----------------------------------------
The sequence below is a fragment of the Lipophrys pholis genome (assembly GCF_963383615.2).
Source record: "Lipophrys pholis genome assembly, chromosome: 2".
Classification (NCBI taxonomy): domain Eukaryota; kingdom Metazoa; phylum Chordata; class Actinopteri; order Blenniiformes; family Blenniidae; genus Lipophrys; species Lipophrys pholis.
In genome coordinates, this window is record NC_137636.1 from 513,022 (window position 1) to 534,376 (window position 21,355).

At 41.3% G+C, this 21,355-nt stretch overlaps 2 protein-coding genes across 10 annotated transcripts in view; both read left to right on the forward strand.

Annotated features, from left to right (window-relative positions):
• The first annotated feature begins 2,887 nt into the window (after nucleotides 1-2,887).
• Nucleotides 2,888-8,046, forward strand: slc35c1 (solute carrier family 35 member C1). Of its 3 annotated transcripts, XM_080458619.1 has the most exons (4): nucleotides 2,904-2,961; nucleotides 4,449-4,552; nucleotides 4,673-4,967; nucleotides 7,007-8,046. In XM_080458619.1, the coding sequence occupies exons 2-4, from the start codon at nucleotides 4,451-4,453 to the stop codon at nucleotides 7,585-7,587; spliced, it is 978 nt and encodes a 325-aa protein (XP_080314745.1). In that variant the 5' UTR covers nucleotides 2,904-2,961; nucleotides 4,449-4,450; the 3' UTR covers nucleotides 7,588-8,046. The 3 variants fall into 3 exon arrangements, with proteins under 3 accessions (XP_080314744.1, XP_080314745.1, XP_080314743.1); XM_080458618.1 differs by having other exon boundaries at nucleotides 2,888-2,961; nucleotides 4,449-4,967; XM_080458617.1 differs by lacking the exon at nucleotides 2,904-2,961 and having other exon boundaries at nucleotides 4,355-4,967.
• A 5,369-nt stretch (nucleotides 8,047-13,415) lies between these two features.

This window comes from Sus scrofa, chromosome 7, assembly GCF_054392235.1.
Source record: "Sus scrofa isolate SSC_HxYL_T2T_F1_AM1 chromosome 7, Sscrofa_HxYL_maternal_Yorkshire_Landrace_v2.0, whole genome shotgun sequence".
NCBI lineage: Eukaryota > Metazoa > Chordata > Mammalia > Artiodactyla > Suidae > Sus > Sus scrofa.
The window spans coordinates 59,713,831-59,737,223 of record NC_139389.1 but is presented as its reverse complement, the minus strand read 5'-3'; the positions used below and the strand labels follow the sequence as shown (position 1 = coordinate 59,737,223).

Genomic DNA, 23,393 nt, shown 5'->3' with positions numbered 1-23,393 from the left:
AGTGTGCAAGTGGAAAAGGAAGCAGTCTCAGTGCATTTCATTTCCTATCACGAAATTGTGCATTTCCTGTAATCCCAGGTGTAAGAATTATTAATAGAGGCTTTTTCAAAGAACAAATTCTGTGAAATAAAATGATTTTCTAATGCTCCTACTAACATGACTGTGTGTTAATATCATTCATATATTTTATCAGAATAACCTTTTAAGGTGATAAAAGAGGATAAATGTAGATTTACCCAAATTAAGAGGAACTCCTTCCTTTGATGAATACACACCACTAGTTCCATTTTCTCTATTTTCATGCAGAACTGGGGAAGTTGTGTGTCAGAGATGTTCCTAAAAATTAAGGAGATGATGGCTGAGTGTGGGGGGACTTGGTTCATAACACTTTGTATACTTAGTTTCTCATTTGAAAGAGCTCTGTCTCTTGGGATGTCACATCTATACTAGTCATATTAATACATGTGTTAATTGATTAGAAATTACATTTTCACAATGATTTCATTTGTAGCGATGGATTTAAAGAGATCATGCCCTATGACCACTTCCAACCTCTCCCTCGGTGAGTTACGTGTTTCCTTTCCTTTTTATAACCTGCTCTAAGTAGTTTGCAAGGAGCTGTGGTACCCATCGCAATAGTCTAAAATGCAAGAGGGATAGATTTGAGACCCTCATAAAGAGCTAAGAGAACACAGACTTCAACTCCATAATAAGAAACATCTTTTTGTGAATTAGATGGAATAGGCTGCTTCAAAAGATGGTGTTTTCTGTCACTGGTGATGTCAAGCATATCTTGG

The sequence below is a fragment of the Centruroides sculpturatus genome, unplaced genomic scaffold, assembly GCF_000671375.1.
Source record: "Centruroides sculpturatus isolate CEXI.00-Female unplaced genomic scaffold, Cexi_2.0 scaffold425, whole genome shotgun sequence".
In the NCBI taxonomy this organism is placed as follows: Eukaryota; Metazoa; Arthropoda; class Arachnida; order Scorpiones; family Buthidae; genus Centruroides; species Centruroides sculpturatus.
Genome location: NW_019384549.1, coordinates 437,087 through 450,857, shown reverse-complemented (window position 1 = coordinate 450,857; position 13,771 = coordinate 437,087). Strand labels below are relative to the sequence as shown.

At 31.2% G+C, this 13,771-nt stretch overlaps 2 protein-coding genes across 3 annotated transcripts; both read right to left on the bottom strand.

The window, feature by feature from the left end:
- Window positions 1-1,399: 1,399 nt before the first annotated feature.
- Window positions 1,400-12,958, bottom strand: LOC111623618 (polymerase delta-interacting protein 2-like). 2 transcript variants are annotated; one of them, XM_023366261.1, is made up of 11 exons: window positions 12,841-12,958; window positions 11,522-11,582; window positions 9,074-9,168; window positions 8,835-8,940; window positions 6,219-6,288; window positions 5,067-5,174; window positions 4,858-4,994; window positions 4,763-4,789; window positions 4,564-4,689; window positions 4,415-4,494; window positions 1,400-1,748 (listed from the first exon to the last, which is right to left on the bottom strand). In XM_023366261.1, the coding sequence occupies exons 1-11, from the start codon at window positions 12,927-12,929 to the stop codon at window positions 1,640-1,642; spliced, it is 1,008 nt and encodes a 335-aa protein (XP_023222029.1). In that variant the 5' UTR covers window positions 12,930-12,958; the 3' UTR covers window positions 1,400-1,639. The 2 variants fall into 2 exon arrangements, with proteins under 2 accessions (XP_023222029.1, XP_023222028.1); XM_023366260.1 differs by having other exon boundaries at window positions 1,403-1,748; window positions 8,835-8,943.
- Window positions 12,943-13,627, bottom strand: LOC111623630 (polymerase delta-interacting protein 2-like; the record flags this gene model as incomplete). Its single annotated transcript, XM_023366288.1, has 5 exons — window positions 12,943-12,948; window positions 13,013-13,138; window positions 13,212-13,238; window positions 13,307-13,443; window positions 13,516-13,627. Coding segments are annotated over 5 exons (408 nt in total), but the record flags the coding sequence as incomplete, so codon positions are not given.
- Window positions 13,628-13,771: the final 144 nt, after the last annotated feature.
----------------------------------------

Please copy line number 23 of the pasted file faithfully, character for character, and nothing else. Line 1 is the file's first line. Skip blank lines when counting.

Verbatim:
- Window positions 1,400-12,958, bottom strand: LOC111623618 (polymerase delta-interacting protein 2-like). 2 transcript variants are annotated; one of them, XM_023366261.1, is made up of 11 exons: window positions 12,841-12,958; window positions 11,522-11,582; window positions 9,074-9,168; window positions 8,835-8,940; window positions 6,219-6,288; window positions 5,067-5,174; window positions 4,858-4,994; window positions 4,763-4,789; window positions 4,564-4,689; window positions 4,415-4,494; window positions 1,400-1,748 (listed from the first exon to the last, which is right to left on the bottom strand). In XM_023366261.1, the coding sequence occupies exons 1-11, from the start codon at window positions 12,927-12,929 to the stop codon at window positions 1,640-1,642; spliced, it is 1,008 nt and encodes a 335-aa protein (XP_023222029.1). In that variant the 5' UTR covers window positions 12,930-12,958; the 3' UTR covers window positions 1,400-1,639. The 2 variants fall into 2 exon arrangements, with proteins under 2 accessions (XP_023222029.1, XP_023222028.1); XM_023366260.1 differs by having other exon boundaries at window positions 1,403-1,748; window positions 8,835-8,943.